Finding money within your business – Part One

Find, Money

Most small businesses experience cash flow problems from time to time and urgently need working capital.  Many business owners immediately think of the bank or loans when they’re short of money.

But there are other resources you can tap before you ask for that expensive overdraft or overdraft extension.  The money you need might already be there—locked up in inventory, assets or your debtors’ book.

You can often free up funds from within your business by re-examining your business systems, and these funds might in themselves be sufficient for your immediate needs.

Good management

Even if the funds you free up from within your business are not sufficient, there is another payoff: the effort you make in searching for them helps to ensure that you are running your business in an efficient manner.

To free up funds from within your business, look closely at:

  • assets
  • customers
  • suppliers


Your assets include debtors, stock, pre-paid expenses, vehicles, plant and equipment, fittings and property.  Each of these is a possible source of funds.


Are you letting some customers have the free use of your money for months?  This is a common occurrence in small businesses where the owner(s) are so busy getting the business off the ground, products out the door, or services completed, that they don’t pay enough attention to basic business procedures  Many customers will take advantage of this ‘free money’.  But your business is not to serve as a free bank.

Here’s how you fix the problem:

  • IncomeGet invoices out promptly.  Whatever else you do, become efficient at getting invoices out early.  This is your future cash flow—the lifeblood of your business!  You want to receive it as soon as possible . Start this new system NOW.  Depending on your business, you can often cut out statements simply by printing at the bottom of the invoice: ‘Please pay on this invoice as no statement will be sent.’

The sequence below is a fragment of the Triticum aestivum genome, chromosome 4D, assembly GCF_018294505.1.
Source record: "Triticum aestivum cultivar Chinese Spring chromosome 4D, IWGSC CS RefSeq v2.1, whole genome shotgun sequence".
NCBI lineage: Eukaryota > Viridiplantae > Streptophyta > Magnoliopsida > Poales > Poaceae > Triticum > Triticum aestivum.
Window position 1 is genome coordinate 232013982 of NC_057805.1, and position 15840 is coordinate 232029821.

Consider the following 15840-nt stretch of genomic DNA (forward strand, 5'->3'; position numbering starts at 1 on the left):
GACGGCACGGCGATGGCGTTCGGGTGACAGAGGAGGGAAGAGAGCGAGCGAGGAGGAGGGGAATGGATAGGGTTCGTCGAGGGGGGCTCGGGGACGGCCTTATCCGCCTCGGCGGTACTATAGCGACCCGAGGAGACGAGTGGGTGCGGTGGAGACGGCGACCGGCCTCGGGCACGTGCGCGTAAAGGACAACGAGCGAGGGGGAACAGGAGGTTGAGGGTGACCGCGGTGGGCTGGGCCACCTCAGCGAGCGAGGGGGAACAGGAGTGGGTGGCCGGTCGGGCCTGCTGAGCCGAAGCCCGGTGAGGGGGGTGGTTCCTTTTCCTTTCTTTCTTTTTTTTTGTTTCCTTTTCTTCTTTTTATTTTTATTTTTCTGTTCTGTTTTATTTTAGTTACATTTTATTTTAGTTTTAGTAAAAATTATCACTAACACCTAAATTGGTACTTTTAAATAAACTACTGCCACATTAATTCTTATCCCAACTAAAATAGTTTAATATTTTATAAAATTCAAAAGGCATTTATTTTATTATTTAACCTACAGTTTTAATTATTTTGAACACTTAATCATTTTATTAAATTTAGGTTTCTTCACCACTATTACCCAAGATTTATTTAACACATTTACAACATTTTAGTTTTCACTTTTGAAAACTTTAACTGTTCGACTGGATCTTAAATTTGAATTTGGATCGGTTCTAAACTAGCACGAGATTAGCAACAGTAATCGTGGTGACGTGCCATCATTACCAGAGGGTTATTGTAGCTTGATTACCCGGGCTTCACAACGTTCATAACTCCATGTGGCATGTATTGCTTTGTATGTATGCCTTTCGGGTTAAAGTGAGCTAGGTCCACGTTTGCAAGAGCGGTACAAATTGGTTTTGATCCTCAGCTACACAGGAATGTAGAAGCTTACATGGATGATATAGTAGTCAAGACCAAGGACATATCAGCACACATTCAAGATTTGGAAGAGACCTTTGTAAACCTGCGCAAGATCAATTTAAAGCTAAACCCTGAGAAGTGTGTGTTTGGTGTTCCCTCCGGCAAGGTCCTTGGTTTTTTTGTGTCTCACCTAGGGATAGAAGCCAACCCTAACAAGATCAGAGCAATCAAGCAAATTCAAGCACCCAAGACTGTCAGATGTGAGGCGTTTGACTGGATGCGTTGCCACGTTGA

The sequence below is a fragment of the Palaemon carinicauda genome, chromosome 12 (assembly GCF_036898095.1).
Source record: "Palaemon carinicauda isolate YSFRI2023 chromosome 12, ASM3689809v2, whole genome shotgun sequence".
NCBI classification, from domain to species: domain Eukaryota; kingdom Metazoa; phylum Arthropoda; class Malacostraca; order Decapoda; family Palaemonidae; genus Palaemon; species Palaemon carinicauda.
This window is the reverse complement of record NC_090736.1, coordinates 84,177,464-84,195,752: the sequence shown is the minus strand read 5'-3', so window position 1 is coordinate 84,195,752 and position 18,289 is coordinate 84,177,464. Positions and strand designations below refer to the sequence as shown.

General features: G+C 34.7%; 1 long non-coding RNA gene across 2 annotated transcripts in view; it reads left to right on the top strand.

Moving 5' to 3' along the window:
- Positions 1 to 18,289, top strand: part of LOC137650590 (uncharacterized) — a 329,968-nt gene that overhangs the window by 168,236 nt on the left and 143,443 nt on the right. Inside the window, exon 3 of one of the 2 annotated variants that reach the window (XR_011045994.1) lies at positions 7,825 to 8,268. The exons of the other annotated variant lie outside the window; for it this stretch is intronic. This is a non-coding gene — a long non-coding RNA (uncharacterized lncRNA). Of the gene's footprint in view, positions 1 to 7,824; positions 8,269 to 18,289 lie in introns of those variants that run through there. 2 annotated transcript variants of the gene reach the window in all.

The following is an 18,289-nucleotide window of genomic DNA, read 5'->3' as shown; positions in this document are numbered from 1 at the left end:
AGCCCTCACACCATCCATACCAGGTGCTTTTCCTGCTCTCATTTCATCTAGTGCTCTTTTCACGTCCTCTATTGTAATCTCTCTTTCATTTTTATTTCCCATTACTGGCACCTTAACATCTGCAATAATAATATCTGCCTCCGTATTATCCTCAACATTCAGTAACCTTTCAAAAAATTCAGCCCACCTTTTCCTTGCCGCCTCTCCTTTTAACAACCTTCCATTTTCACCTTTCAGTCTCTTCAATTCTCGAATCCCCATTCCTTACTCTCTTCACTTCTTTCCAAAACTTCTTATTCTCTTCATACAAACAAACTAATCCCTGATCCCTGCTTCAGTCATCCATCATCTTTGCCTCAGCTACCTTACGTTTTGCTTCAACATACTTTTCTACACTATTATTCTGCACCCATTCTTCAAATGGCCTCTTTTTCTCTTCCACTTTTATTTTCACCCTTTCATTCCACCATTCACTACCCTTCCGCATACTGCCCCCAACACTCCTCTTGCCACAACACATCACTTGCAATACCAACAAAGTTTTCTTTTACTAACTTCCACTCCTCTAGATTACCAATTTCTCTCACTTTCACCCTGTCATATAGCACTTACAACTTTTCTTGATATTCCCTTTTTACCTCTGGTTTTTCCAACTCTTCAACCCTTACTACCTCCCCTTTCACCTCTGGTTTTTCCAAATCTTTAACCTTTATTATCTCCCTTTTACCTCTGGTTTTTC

• Send the invoice with the goods or immediately the service is completed.  Date the invoice from no later than the day it is sent rather than following the standard ‘last day of the month’ date for invoices.  The earlier the invoice date, the better your chances of getting paid earlier.
  • Change the terms for some of your customers, or for new customers.  For example, can you reduce ask for immediate settlement or set reduced payment terms such as 7 days or 14 days from date of invoice?
  • Follow up promptly when invoices aren’t paid by due date.  This is critical.  Be polite but firm . If you haven’t the time to do this yourself, then appoint someone to do it for you.

Monitor your debtor collection days and set an improvement target each quarter.  For example, can you find out the benchmark standard for your industry?  Igf the average in your industry is 30 days, but you are taking an average of 45 days to collect outstanding debts, then there’s clearly room for improvement.  If your customers or clients have been taking advantage of you because of your previous laxity in invoicing, then you may need to re-educate them.  Do this politely so you don’t offend customers:

“Have you received our invoice, Peter?  I’m just checking that you’re happy with the goods/services we provided?  “We’ve got a new invoicing system going here, because we’ve been a bit lax in the past.  My accountant has set some tough goals for me to meet in reducing our average debt collection cycle, so if you could settle that invoice promptly I’d be most obliged.”

Consider factoring.  This simply means selling your outstanding invoices to a finance company. So instead of having to wait 30 days or more until an invoice is paid, you receive most of your money upfront from the finance company that then in turn collects the money from your customer.  The finance company will of course charge you a commission for this service.  Be aware, though, that there are pros and cons to factoring . For example, check that the finance company will not antagonise your customers with a heavy-handed approach.  Talk to them first about their collection methods.

Consider offering a discount for prompt payment.  If you’re going to pay a fee for factoring, why not try offering a discount to your customers instead?  Discounts are not a good option for low-margin businesses, but can be an option for high-margin operations.  You have to work out whether the use of money gained earlier is worth the discount you’re offering.  NEVER give the discount if the person has missed the due date for the discount offer.  (Yes, some will try this on.)

These are just suggestions and may not be suitable for your business.  Feel free to contact us about ways to find money in your business.

Check in next week for Part Two and more ways to find money within your business!